Kedleston's lost garden

When taking in the sweeping views from the south front at Kedleston Hall, it is perhaps hard to imagine that underneath the ground there are the remains of an older garden.

Kedleston’s pleasure grounds were created in the 1760s and 1770s, but that doesn’t mean there were no gardens before that time. We know very little about how they looked, because they were completely swept away: there is an estate plan and Mary Assheton, mother of Nathaniel Curzon 1st Baron Scarsdale, wrote a descriptive poem about Kedleston sometime between 1727 and 1758.

" And from its windows view the rural scene / On the south side the gardens are adjoined / The taste is good in which they are designed / A theatre with slopes that terminate in the skies / Set with tall trees that gradually doe rise / When the flocks lye and lambs are frisking there / The moving scene delightful does appear"
- Mary Assheton (1695-1776), wife of Sir Nathaniel Curzon 4th Baronet

Like today, garden fashions changed very quickly. In the 1720s, Charles Bridgeman - the garden designer of the day – laid out an elaborate semi-formal landscape garden within the boundaries of Kedleston Park with a formal set of terraces and walled gardens south of the old house. Sir John Curzon, 3rd Baronet, had grand plans to transform park, but sadly he died in 1727 from a fall of his horse. For a long time, we weren’t even sure how much of Bridgeman’s garden had actually been finished when Sir John died!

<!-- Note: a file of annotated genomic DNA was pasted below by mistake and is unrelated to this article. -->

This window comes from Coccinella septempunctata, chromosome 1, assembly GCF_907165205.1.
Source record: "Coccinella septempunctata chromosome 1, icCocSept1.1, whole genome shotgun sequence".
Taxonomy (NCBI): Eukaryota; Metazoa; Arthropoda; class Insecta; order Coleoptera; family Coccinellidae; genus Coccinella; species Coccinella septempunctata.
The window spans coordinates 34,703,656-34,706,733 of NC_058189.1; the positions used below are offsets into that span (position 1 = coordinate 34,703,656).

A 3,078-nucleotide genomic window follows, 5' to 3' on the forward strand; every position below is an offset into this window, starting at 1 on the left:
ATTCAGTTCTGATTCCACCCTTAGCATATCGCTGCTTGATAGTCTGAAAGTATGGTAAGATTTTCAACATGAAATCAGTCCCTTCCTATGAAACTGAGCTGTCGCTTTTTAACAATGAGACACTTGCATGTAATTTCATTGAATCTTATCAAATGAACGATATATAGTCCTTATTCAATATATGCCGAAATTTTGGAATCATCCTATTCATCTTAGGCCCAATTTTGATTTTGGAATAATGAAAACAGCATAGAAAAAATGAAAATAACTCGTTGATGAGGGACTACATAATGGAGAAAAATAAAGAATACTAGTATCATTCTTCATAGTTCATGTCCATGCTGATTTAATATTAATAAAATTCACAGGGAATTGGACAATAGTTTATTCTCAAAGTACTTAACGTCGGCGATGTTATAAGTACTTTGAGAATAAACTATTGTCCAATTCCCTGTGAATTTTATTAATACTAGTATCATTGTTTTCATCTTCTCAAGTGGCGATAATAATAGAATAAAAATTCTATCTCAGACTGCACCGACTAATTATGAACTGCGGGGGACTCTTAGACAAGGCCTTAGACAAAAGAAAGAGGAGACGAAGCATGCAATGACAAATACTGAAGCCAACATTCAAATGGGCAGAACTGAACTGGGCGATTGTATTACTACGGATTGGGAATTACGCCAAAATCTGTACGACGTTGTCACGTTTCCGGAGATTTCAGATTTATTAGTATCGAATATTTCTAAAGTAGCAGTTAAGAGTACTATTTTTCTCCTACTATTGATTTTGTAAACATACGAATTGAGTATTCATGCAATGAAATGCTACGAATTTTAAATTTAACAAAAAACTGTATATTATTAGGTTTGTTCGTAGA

Plan of Kedleston Hall and Park as it was before 1758 (detail showing the house and formal garden)
Detail of a plan showing Kedleston Hall and Park before 1758
Plan of Kedleston Hall and Park as it was before 1758 (detail showing the house and formal garden)

When Nathaniel Curzon inherited Kedleston in 1758, Bridgeman’s design was already getting out of date. While in other places his designs were included in new garden schemes, at Kedleston Bridgeman’s garden was completely removed from the landscape.

However, thanks to modern archaeological techniques we have been able to unearth (quite literally) some of the features of the formal garden that was here before Nathaniel Curzon and Lady Caroline created the pleasure grounds.

Looking out from the south front, just imagine how different the grounds must have looked when Nathaniel Curzon started planning his ambitious building and landscaping project!